If you consider risk analysis, it looks like an ideal application to be run on the cloud: an input model of several megabytes that can be easily sent to the cloud, a need for huge computational resources to quickly perform Monte Carlo simulation and distribution fitting, sometimes a need for a lot of storage to hold intermediate results, and relatively small-sized analysis results that can be sent back to the users as text and graphics. Add to that the ever-increasing complexity of risk models used across various industries, causing analysts to wait for hours while their simulations are running, and you have a potentially good opportunity to make risk analysis more economically efficient.

To perform further research in this field, we have partnered with Supportex, a technology services company based in Czech Republic, Europe. Supportex has some good experience providing a cloud computing platform for solving problems much more complex than just processing requests to a web server, that is why we have decided to rely on their hardware infrastructure and domain knowledge to run some test applications and see if cloud computing can be of real help in the field of risk analysis.

EasyFit Used by NASA to Improve Monte Carlo Risk Simulation Models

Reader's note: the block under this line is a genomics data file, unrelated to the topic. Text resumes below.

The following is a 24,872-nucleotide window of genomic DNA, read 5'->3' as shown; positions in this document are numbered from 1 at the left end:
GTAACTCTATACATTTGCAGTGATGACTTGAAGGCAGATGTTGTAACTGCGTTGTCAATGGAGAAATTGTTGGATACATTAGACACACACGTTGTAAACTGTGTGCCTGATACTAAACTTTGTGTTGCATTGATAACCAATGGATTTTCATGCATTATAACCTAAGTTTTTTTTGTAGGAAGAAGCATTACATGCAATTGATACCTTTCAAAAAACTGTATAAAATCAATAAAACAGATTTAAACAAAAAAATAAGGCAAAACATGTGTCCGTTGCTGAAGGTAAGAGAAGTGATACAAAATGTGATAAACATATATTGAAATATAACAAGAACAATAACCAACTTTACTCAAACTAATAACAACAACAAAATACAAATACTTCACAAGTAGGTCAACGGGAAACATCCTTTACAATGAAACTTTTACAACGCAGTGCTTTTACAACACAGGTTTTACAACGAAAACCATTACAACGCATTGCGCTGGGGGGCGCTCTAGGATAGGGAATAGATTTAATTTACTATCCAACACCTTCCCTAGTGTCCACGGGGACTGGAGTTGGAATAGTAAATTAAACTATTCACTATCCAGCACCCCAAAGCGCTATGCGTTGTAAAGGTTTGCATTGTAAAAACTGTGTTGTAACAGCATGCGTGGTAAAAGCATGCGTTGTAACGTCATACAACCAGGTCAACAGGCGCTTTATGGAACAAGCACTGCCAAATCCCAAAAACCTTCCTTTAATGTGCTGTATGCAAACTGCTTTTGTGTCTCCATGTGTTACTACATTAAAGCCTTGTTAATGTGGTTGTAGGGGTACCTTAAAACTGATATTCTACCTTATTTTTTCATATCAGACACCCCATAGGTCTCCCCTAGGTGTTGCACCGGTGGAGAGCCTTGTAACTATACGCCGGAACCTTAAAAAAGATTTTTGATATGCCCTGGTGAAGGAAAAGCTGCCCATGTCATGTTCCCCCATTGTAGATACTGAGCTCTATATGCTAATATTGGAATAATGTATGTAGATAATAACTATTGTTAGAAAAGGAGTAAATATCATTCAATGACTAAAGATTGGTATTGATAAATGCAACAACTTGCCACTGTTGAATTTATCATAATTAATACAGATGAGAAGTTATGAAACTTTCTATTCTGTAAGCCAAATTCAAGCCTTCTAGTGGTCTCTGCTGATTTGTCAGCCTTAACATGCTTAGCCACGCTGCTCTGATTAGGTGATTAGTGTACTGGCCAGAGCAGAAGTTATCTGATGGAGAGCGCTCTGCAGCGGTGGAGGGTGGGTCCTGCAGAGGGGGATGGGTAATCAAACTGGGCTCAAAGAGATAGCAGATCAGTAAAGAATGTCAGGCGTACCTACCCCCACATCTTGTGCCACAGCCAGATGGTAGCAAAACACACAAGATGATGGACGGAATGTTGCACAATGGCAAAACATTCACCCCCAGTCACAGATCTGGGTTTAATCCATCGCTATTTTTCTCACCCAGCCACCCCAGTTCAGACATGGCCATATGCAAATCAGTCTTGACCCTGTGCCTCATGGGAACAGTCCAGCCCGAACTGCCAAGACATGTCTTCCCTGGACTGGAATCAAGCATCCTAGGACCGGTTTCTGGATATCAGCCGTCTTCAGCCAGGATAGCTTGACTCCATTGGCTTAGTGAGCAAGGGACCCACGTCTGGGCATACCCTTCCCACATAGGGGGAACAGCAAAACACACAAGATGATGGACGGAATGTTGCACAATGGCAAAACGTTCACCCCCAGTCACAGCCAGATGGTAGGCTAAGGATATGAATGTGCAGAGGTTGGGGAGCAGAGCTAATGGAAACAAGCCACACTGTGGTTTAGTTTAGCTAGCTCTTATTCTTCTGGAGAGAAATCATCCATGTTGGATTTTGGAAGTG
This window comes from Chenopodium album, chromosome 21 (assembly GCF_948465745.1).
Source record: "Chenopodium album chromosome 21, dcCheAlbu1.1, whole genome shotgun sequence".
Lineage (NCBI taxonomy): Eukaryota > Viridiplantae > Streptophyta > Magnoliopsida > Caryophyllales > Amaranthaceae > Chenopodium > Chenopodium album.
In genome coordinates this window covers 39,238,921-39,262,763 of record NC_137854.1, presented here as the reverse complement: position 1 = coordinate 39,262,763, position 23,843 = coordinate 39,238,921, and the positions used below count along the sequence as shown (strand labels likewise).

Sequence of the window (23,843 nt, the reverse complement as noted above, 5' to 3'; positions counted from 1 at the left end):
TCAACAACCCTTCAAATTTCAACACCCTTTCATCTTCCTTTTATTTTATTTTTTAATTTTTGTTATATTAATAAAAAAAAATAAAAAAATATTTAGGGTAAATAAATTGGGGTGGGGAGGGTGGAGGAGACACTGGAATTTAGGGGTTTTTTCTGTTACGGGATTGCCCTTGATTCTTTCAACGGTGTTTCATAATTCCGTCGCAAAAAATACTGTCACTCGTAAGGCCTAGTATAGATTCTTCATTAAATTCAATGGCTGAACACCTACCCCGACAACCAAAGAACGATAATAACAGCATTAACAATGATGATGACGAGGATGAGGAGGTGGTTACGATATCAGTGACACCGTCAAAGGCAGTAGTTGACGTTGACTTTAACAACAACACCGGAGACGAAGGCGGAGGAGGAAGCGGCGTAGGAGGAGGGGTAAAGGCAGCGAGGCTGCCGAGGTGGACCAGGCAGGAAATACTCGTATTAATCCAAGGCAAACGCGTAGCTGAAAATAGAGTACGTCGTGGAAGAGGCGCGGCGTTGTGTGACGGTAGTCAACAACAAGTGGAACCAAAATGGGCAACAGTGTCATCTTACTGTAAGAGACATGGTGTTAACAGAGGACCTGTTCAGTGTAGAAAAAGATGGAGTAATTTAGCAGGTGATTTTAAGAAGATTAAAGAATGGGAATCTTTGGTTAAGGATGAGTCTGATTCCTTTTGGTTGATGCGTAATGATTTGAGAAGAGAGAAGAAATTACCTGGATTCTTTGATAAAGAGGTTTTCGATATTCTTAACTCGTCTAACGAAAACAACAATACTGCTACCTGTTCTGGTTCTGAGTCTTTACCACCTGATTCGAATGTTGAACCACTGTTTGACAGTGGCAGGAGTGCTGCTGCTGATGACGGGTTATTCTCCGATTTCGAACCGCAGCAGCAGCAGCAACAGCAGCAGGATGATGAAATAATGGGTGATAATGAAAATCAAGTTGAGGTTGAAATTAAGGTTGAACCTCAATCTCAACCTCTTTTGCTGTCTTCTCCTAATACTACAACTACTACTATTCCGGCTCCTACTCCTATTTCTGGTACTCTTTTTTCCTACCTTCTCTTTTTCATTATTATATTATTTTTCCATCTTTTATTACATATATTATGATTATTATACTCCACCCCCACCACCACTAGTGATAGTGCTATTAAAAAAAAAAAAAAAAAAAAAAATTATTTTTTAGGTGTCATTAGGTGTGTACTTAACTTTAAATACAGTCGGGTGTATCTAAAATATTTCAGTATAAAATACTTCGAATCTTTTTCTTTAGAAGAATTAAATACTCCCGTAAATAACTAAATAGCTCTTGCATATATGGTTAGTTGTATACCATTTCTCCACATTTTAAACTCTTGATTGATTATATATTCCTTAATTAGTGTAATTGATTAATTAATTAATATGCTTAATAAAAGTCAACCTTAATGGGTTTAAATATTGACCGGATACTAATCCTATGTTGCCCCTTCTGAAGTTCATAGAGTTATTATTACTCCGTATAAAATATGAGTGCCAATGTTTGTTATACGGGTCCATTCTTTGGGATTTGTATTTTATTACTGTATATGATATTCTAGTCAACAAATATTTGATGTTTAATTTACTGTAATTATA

Tuesday, February 10th, 2009

On April 17 2005, the Millstone nuclear generating plant in Connecticut shut down when a circuit board monitoring a steam pressure line short-circuited. “Tin whiskers” – microscopic growths of the metal from soldering points on a circuit board – were blamed for causing the problem. These whiskers are comprised of nearly pure tin, and are therefore electrically conductive.

Field failures attributable to tin whiskers have cost individual programs many millions of dollars each. As a result, manufacturers of high-reliability systems are forced to use Monte Carlo simulation models to decide whether the use of tin poses an acceptable risk in a given application.

Recently a group of NASA scientists lead by Karim J. Courey, a Principal Engineer with the Orbiter Sustaining Engineering Office, Lyndon B. Johnson Space Center, used our distribution fitting software EasyFit to better understand the underlying process and develop a probability model that can be used to improve existing Monte Carlo risk simulation models… read the full case study

Need To Deal With Risk and Uncertainty in Your Software Applications?

Tuesday, December 23rd, 2008